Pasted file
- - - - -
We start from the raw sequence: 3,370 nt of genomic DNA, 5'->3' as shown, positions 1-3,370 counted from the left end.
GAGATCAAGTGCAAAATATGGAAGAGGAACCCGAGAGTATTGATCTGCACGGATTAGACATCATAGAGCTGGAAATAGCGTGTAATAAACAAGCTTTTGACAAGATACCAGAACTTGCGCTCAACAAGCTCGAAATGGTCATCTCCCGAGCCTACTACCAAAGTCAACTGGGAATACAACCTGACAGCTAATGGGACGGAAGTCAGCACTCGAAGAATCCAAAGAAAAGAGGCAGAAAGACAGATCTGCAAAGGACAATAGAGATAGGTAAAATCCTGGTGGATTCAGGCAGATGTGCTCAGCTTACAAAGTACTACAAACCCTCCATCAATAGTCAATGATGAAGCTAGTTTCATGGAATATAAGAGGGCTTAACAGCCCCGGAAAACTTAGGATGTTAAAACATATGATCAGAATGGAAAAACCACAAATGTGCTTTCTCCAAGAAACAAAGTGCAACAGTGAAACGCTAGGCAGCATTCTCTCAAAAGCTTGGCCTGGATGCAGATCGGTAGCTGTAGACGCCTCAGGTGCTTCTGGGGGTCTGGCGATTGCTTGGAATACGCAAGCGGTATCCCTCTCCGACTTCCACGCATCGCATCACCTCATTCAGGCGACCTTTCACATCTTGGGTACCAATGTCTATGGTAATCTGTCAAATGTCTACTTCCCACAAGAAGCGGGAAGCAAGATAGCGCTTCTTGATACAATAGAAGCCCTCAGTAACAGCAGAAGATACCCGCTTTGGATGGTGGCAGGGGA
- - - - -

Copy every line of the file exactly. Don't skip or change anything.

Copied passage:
We start from the raw sequence: 3,370 nt of genomic DNA, 5'->3' as shown, positions 1-3,370 counted from the left end.
GAGATCAAGTGCAAAATATGGAAGAGGAACCCGAGAGTATTGATCTGCACGGATTAGACATCATAGAGCTGGAAATAGCGTGTAATAAACAAGCTTTTGACAAGATACCAGAACTTGCGCTCAACAAGCTCGAAATGGTCATCTCCCGAGCCTACTACCAAAGTCAACTGGGAATACAACCTGACAGCTAATGGGACGGAAGTCAGCACTCGAAGAATCCAAAGAAAAGAGGCAGAAAGACAGATCTGCAAAGGACAATAGAGATAGGTAAAATCCTGGTGGATTCAGGCAGATGTGCTCAGCTTACAAAGTACTACAAACCCTCCATCAATAGTCAATGATGAAGCTAGTTTCATGGAATATAAGAGGGCTTAACAGCCCCGGAAAACTTAGGATGTTAAAACATATGATCAGAATGGAAAAACCACAAATGTGCTTTCTCCAAGAAACAAAGTGCAACAGTGAAACGCTAGGCAGCATTCTCTCAAAAGCTTGGCCTGGATGCAGATCGGTAGCTGTAGACGCCTCAGGTGCTTCTGGGGGTCTGGCGATTGCTTGGAATACGCAAGCGGTATCCCTCTCCGACTTCCACGCATCGCATCACCTCATTCAGGCGACCTTTCACATCTTGGGTACCAATGTCTATGGTAATCTGTCAAATGTCTACTTCCCACAAGAAGCGGGAAGCAAGATAGCGCTTCTTGATACAATAGAAGCCCTCAGTAACAGCAGAAGATACCCGCTTTGGATGGTGGCAGGGGA